How would you assess the past year? What were your – and the Department’s – greatest achievements?
We have launched over PEN20bn worth of projects in the past three years, and the government has been fairly successfully at finding the right private sector stakeholders to take them on. More recently, project sponsors and developers have said they would look to reassess or negotiate the terms associated with commercial loans that underpin their projects. Around 15 projects are currently in that stage, with 40 more in the pipeline, so it is important to concluded negotiations quickly – something we have prioritised, and are achieving quite successfully.
How is the government looking to tweak regulations in ways that make it easier for the private sector to participate?
We have just overhauled our PPP framework. Two years ago, the Economic Ministry laid the basis for that process with the previous framework, but we found that it did not work as well as we expected. That is why the new government decided to tweak it by adding some new articles relating to the timeframe, role of different public offices, and the risk management. In the coming weeks, we will rework some of the terms and amendments incorporated in the PPP legislation, and it appears that the market is reacting positively to that. We also maintain a close dialogue with the private sector, and it is very important that we heed to their concerns and demands.
If you look at the list of possible challenges these deals encounter, where do you see the main bottlenecks?
We have seen a number of very successful projects hit the market over the past five years – the Metro Lima Lines I and II, the southern gas pipeline (GSP), and Chavimochic project to name a few. But when you take a closer look, it would be fair to say some challenges have emerged. One of them relates to Gasoducto Sur Peruano Pipeline project. The government cancelled it due to the participation of Odebrecht and the knock-on effect that had on the project’s ability to secure the necessary funds on time and under the terms defined in the deal contract. The Chinchero Airport project, ostensibly a successful deal and approved in 2014, will service one of the largest tourist destinations in the country. But, as we discovered, there were problems with the contract’s terms, so we had to sign an addendum with the private side – causing unnecessary headaches and delays. This is a recurring theme; many of the challenges are clustered on contractual side, where the terms were often unclear or undefined, and any fallout is often heavily shouldered by the government. If you look at developed markets, PPP projects tend to transfer the bulk of the risk onto private sector stakeholders, but that is not the case with Peru’s programme. That said, we want to execute a deal review, reassess the risk allocation between public and private sectors, and decide on which financial instruments we need to develop in order to cover those risks. The World Bank is working with us on this, providing guidelines and also helping kick-start the development of these tools.
We are also looking to redevelop the tools we already use for infrastructure funding in a way that would allow this kind of risk reallocation to occur. RPI CAOs, the payment certificates backed by the government, is a good example of this. These certificates have for years been structured in a way that forces government to assume most of the risk; that situation is unsustainable.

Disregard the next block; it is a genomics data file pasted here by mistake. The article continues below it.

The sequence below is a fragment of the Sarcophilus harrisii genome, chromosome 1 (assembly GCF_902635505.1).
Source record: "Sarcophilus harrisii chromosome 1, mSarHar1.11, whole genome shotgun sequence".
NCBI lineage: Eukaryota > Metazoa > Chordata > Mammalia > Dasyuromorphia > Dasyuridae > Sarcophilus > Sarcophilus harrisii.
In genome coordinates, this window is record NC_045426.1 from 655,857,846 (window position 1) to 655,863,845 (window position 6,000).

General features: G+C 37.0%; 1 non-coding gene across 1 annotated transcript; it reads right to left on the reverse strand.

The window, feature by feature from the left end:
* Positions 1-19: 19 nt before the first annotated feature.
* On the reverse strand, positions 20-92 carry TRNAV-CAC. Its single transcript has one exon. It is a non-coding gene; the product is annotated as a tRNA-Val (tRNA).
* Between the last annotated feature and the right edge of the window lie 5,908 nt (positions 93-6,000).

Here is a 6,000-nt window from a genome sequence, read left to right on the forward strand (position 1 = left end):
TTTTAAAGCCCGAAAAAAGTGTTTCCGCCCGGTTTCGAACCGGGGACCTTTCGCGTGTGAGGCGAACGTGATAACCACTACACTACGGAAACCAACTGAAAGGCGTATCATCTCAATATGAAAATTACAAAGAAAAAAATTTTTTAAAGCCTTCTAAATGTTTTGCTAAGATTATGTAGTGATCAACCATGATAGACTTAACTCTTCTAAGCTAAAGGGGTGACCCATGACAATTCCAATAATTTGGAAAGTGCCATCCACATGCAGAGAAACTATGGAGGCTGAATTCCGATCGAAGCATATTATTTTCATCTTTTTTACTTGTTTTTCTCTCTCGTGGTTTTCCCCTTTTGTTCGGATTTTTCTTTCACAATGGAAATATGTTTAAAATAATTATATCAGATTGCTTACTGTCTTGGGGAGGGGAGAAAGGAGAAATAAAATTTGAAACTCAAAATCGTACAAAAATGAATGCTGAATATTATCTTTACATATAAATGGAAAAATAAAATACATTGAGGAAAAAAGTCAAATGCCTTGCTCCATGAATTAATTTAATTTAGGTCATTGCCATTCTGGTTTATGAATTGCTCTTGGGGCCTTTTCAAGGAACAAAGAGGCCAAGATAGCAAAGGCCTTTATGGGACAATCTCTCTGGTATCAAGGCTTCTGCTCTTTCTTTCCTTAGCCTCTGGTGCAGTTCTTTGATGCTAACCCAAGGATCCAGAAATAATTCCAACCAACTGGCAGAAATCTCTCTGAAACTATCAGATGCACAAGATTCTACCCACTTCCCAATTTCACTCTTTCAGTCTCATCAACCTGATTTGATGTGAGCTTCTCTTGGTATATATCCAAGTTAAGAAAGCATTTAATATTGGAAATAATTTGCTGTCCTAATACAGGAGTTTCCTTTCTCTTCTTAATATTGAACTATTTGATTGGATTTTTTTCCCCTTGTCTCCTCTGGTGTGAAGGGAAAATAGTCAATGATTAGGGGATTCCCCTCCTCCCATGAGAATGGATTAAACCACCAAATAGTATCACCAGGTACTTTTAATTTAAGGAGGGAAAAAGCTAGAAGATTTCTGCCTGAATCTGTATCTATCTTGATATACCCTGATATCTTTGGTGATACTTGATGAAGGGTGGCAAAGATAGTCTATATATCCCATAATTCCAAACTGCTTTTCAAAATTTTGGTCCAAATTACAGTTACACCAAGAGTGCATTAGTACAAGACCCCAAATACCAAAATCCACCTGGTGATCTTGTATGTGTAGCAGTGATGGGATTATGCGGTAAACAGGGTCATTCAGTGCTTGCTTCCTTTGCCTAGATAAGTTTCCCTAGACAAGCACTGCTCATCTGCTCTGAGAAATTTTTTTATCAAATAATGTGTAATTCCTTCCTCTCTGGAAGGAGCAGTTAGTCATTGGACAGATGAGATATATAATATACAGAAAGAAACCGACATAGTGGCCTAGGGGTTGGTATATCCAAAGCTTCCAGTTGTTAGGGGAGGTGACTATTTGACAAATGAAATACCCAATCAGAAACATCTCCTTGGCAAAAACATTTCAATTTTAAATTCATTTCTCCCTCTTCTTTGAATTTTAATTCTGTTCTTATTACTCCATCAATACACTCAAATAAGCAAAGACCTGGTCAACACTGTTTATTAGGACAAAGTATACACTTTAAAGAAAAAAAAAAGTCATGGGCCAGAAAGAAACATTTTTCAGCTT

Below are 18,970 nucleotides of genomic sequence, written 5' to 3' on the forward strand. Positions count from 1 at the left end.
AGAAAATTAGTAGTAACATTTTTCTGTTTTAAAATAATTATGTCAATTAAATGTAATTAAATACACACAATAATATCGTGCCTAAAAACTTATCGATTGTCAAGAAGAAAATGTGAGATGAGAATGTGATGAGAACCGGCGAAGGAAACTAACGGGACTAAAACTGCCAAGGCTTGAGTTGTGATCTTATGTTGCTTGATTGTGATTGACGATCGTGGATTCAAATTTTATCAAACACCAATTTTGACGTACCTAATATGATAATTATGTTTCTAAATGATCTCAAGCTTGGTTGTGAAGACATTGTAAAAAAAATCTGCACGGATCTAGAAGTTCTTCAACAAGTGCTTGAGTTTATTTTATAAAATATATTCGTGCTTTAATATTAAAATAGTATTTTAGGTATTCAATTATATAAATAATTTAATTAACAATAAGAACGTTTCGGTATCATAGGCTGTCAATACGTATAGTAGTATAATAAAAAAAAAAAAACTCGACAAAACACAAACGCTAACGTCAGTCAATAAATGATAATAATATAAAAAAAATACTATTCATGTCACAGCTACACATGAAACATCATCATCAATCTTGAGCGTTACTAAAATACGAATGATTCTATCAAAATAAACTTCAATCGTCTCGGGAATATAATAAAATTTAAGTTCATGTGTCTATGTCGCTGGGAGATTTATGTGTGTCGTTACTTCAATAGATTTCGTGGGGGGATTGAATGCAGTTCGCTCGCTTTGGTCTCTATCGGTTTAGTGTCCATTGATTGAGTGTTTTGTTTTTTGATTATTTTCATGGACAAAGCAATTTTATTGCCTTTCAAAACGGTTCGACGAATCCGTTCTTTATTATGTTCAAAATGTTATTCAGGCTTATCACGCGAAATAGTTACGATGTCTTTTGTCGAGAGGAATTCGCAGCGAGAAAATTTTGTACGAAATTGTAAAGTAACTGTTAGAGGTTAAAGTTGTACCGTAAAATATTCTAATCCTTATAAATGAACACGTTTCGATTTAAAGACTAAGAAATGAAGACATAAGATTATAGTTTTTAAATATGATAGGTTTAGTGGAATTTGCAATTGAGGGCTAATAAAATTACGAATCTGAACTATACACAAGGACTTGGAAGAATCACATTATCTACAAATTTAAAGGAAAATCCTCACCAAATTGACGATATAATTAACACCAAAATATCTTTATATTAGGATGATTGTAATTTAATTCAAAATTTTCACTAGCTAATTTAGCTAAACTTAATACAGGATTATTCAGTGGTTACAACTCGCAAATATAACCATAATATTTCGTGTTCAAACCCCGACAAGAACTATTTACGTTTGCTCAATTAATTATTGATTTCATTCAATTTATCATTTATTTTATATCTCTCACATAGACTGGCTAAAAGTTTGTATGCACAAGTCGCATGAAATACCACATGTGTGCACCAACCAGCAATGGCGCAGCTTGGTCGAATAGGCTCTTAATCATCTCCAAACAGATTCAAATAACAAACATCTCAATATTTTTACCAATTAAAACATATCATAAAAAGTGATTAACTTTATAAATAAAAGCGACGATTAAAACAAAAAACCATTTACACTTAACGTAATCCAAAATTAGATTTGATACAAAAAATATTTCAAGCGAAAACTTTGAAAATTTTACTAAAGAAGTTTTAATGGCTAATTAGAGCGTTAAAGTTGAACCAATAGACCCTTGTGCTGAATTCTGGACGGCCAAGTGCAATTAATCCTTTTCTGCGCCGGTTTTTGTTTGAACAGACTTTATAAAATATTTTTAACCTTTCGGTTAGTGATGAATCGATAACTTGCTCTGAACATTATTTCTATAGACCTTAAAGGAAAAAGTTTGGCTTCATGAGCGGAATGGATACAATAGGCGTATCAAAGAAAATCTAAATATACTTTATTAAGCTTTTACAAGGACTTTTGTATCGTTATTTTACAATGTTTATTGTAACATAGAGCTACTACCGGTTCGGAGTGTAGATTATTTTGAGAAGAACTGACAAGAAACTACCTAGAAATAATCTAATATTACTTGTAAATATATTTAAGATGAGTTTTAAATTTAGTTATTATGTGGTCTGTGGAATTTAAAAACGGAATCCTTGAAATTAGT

Reforming the certificate programme is not an easy task, as it has so far has been very successful, and because the private sector is naturally sceptical about changing something that already works well. But our position is that we need to get to the next stage of building a real, sustainable PPP programme, where more of the risk is assumed by borrowers.
Are there plans to introduce new incentives that would make that kind of change easier for the private sector to swallow?
Yes. That is why we don’t plan to roll-out the new terms on a national level immediately, but rather address three or four projects individually to begin with. We are trying to put them on the market, but with the new set of conditions in place. But this shift in risk needs to be complemented with financial incentives – like, for instance, land risk; you could address that by introducing securities on the ownership of the land. The idea, then, would be for the local banks to provide assurance to the owners of that land and create a market in those securities. So essentially, we want to help the private sector further redistribute those risks throughout the market.
And what is the outlook for the next year? Where will we see the biggest challenges?
We expect to sign off at least 8 projects this year, worth around US$4bn, which is not a huge amount – but it is twice what we spent in 2016. In 2018, we want to push forward with those projects, including the Metro de Lima Line III. Total project investment for 2018 is likely to reach US$10bn, so this year we will focus on promoting these new projects, and structuring them in the best way possible.
The main challenge for us will be to find a way to kick-start these remaining 15 to 18 high-priority projects that are assigned but that we are not executing on because of lack of investment. I believe that if we amend the contractual terms in the right way, we can appeal to new investors. We want to show the market we are open to resolving the differences the past administration had with the private sector.